Choosing a Vendor To Process Your Online Transactions by ScoreSMB

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									Choosing a Vendor To Process Your Online Transactions
By Delilah Obie
workz.com

To process online orders, you must offer online payment options. The most widely used form
of payment currently is the credit card. Marketing studies show that you'll lose 60 percent to
80 percent of your potential orders if your Web site is not set up to accept credit cards; they
also show that if you offer credit card payment, not only will you receive more orders, but
those orders will be substantially larger.

Credit cards enable impulse buying, reassure customers of your legitimacy, and simplify your
billing. Other methods of collecting payment are becoming available and include charging
purchases to a phone bill, using electronic funds transfers (EFT), paying by electronic check
and various forms of prepayment. Each of these methods requires payment processing either
in the form of software added to your Web site or by linking to a payment processing service.

Understand Merchant Accounts and Their Fees
To accept credit cards, you must establish a merchant account, a special bank account for
handling the revenue (and fees) from credit card transactions. Your merchant account
provider (MAP)—a bank or other institution that processes online credit card transactions—will
verify the credit card, process the transaction, and deposit the results into your account,
usually within two to four days.

Evaluate Alternative Online Payment Methods
Credit cards still reign as the leading method of payment for online purchases, but other
payment options are available. Your product and your customers' buying preferences will
influence which payment methods you accept. In other countries, credit cards are not as
pervasive, so you may want to consider offering alternatives for your international customers.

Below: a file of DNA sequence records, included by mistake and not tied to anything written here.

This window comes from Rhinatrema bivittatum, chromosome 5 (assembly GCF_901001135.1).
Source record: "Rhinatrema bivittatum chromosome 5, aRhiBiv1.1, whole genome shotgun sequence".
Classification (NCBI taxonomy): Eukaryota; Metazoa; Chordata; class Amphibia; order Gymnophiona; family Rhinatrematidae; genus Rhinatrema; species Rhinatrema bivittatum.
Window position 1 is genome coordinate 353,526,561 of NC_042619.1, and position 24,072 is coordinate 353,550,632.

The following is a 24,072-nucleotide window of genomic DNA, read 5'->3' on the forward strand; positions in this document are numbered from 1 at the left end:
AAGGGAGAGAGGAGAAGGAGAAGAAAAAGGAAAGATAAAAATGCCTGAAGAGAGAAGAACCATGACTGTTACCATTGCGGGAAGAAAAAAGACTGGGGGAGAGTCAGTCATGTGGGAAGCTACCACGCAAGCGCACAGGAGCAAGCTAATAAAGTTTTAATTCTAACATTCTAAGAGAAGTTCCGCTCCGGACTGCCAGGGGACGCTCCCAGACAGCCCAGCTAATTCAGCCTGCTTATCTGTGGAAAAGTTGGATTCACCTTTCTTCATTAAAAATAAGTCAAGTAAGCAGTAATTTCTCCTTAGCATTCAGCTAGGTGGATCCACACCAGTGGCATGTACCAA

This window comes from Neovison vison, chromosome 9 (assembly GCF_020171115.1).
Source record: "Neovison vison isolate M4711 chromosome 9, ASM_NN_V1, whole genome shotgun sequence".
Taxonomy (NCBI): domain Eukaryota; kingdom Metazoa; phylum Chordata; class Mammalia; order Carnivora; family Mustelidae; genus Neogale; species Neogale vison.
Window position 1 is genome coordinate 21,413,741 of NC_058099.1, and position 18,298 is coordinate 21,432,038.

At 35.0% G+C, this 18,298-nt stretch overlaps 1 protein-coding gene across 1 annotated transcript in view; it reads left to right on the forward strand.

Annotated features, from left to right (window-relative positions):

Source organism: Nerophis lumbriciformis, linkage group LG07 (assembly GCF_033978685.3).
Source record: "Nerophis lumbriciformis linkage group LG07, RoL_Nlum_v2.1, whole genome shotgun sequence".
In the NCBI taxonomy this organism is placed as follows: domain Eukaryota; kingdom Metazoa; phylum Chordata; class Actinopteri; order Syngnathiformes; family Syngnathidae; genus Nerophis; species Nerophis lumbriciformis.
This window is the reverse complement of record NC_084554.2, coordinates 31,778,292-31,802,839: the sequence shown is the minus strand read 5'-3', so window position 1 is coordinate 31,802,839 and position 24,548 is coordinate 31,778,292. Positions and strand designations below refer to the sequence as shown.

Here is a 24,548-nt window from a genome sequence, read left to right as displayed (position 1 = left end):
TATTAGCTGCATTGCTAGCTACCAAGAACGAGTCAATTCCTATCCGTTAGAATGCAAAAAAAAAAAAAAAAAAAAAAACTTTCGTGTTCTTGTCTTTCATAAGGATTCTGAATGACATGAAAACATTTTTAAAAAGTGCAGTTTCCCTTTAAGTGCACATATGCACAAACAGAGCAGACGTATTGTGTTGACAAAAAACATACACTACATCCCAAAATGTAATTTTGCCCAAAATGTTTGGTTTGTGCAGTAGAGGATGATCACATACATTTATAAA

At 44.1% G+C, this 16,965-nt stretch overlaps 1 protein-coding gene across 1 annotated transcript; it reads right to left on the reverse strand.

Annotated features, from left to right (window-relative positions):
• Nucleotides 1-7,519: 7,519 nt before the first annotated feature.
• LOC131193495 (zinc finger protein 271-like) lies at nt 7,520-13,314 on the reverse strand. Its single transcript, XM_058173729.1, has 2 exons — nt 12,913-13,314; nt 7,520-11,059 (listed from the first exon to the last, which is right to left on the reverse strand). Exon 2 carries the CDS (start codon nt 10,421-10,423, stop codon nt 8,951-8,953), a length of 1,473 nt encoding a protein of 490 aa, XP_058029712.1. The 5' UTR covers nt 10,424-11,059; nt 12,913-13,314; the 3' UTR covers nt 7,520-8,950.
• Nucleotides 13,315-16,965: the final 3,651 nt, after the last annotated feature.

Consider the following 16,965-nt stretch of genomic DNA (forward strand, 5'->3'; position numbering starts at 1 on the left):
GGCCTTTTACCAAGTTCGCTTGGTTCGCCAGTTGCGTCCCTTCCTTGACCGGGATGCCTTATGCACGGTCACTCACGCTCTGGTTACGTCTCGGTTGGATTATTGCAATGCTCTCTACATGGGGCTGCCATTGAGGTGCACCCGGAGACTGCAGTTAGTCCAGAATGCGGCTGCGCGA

Offering multiple payment options on your Web site, if you can afford it and maintain your
profit margin, is a means to increase sales by increasing customer convenience and
confidence. Many alternative methods are better suited to micro-payments, charges under $1,
because the processing costs are often lower and credit card merchant-account fees don't
apply.

Determine The Fee Structure That Maximizes Your Profit Margin
Not every product sells the same way, and not every merchant account provider charges you
the same way. Choose a provider that suits your business. Begin by considering the nature of
the products you sell—are they large and expensive? Perhaps then you ought to seek a MAP
that offers a higher flat-rate transaction fee and minimizes the discount rate, since even a
hefty $1 transaction fee will be far lower than a 2.5 percent deduction from the charge. On the
other hand, if you rely on small, high-volume sales, even a $0.30 transaction fee can erase
your profits.

Specify Your Technical Requirements
Different MAPs require different “gateways” on your site. These gateways are the pieces of
code that transmit your customers’ orders to and from your bank’s transaction authorizing
agent. If you plan to manually process your orders, a secure Web form might be good enough
to capture credit card information that you can process offline.